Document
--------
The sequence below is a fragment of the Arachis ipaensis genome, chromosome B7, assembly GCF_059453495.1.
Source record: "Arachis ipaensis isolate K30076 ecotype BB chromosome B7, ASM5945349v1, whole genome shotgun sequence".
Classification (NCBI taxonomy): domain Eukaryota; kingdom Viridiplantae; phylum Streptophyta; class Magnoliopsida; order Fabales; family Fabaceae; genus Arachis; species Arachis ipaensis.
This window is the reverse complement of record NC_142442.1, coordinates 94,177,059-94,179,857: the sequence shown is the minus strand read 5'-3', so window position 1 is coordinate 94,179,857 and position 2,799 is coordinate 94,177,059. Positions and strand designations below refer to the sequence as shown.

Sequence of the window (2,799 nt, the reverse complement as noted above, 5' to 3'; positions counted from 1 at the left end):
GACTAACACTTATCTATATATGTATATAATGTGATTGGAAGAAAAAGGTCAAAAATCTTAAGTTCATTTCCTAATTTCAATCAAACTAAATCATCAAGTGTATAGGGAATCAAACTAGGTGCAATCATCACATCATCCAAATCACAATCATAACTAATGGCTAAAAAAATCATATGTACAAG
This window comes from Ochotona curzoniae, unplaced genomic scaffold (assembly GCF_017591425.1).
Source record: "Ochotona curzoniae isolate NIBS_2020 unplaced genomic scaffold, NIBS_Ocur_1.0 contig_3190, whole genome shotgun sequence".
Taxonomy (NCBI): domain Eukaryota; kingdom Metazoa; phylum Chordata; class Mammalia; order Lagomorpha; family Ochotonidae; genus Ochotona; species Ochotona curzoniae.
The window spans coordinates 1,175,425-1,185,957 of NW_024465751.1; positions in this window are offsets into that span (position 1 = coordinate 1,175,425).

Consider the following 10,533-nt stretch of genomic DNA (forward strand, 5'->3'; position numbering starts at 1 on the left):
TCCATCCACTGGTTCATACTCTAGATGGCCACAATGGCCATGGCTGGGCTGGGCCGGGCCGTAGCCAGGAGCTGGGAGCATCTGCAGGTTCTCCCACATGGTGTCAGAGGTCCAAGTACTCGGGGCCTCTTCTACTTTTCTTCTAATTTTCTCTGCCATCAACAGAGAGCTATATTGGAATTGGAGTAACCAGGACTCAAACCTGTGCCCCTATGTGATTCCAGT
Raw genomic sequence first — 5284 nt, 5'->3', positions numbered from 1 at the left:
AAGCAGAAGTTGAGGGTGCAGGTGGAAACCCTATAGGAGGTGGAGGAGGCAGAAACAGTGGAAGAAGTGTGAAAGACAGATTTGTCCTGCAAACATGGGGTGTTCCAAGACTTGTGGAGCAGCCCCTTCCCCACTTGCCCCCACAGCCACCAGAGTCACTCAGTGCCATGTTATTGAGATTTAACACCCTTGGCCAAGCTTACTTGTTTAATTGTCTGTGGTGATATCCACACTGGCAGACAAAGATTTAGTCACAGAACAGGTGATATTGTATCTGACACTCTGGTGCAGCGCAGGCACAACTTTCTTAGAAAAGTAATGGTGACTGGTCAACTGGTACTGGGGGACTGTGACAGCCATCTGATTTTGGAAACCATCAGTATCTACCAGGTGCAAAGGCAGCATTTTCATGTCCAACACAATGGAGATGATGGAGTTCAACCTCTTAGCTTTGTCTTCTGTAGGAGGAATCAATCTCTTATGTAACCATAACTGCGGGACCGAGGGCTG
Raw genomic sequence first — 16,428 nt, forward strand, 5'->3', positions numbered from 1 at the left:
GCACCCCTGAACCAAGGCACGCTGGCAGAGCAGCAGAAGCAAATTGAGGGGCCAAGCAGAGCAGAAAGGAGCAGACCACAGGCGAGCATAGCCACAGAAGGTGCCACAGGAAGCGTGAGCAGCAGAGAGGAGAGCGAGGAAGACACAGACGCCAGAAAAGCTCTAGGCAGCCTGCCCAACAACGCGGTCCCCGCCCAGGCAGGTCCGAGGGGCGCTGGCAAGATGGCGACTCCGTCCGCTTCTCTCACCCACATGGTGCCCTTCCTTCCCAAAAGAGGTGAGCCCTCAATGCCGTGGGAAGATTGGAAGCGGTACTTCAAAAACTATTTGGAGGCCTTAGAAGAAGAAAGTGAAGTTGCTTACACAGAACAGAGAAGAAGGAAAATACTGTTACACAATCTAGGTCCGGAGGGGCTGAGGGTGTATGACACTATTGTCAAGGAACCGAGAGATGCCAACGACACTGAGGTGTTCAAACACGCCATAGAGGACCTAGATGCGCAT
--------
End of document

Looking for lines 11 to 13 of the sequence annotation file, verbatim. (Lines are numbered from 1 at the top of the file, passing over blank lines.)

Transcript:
Consider the following 10,533-nt stretch of genomic DNA (forward strand, 5'->3'; position numbering starts at 1 on the left):
TCCATCCACTGGTTCATACTCTAGATGGCCACAATGGCCATGGCTGGGCTGGGCCGGGCCGTAGCCAGGAGCTGGGAGCATCTGCAGGTTCTCCCACATGGTGTCAGAGGTCCAAGTACTCGGGGCCTCTTCTACTTTTCTTCTAATTTTCTCTGCCATCAACAGAGAGCTATATTGGAATTGGAGTAACCAGGACTCAAACCTGTGCCCCTATGTGATTCCAGT
Raw genomic sequence first — 5284 nt, 5'->3', positions numbered from 1 at the left: